Wednesday, June 19, 2013


by Dan Wells
480 pages
Middle School+

Kira Walker somehow survived the Partial War and RM- the disease that wiped out over 90% of the population when she was a child.  Banding together with other survivors, they struggle on, trying to avoid the attention of the Partials as well.  Partials are superhuman constructs, that look human but have capacities far beyond the normal human.  Scared of Partials and of RM, humanity huddles and hopes for a uncertain future.

Kira, now 17 years old, works in a maternity ward, watching babies being born, but almost immediately dying of RM.  Heart broken and tired of watching babies dies, she starts researching about the disease and how it can be stopped.  Searching through past research, she can tell almost everything has been tried, with no results.  But she gets an idea.  What about going to the source- the Partials that gave humanity RM?

After approaching her superiors with the proposal- catch a Partial to study it- and being straight away turned down, she can't give up the idea.  This is the only thing that hasn't been tried, why won't they let her try it?  Instead of taking no for an answer, Kira plots to cross into Partial territory, capture one, and study it.  Together with some friends, she sets out.

This was really good!  Took me a little while to get into, but after getting into it, it grabbed me.  I had heard positive and negative reviews, but I am glad I read it!  And I definitely want to find the sequel- while it's not a cliff-hanger ending, there's definitely more to do, and more to discover!  I want to read the next book, which is always a good sign.

One of the huge themes in this book is truth and transparency.  The government is definitely not telling the people the whole truth, let alone being clear on the reasons for their actions.  Kira is keeping secrets, and learns more throughout the book.  Truth changes her, the community, and more.  Truth is a very powerful possession in this book.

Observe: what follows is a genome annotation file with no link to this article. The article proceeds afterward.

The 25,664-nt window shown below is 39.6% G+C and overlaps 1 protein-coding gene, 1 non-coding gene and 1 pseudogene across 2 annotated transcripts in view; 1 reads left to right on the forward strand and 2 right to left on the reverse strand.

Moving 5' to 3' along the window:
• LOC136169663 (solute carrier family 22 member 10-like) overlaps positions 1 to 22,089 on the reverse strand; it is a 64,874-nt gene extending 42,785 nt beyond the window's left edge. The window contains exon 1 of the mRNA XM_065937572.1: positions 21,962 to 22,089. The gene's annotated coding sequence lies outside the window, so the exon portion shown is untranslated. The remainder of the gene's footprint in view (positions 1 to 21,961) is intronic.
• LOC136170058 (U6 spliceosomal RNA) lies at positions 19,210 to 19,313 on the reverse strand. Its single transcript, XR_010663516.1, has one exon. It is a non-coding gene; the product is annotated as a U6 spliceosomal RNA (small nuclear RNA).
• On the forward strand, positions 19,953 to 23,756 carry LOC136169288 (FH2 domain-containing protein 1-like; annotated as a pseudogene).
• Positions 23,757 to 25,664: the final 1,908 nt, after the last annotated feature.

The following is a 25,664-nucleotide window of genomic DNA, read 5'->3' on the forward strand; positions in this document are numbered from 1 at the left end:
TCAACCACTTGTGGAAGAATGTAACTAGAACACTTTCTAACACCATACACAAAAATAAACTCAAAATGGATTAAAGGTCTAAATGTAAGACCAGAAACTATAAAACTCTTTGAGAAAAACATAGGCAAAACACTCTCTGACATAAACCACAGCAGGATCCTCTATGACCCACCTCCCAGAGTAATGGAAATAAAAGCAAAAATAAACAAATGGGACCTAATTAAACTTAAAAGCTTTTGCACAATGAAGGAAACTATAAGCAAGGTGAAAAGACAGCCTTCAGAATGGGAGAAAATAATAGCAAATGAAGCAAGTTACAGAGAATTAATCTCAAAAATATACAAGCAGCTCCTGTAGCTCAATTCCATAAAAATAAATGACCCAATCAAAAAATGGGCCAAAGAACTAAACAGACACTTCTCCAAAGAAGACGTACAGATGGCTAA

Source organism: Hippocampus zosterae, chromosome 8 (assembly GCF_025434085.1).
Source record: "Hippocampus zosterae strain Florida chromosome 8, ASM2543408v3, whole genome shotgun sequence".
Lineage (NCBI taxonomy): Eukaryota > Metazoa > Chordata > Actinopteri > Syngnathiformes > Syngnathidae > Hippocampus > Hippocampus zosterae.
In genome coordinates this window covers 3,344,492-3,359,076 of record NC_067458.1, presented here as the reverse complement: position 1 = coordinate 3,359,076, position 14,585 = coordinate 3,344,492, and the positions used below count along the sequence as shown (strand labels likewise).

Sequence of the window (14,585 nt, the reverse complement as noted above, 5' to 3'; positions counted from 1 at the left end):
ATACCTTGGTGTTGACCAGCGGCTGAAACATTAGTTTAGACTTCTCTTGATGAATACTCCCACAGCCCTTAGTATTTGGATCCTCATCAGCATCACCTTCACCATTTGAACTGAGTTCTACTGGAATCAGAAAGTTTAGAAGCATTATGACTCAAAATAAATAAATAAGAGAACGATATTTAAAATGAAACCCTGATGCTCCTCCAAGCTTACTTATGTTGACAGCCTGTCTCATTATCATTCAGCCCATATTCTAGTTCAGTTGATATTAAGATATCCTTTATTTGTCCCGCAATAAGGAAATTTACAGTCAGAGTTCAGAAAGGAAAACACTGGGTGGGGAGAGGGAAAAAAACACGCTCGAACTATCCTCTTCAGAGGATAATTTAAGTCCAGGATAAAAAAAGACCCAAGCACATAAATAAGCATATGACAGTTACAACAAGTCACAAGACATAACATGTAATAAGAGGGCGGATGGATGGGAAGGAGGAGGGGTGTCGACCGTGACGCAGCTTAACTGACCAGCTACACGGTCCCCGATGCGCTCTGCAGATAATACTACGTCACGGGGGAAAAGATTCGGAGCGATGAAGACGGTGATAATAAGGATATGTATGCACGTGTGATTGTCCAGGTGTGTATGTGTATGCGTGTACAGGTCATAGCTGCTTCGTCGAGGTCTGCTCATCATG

Another big theme is personal rights versus survival of the group as a whole.  There is a law in this world that women must be pregnant, in order to help continue the existence of the human race.  And they keep lowering the age; in the novel it starts at 18, and by the end it is lowered to 16 at one point.  Women specifically are expected to give up their person rights in order to just try to continue the human race.  When do individual rights become less or more important that survival?

Overall, pretty good book.  I enjoyed it a lot.  A few things seems a little cliche (evil government officials, evil Partial that might not be so evil), but I liked the style and the overall story.  I will recommend to teens, probably more the later middle school to high school age.  Boys might enjoy, for the action, but I can see girls being more into the issues than boys.  Good book!  If they like The Hunger Games or Maze Runner, this would be another good pick!

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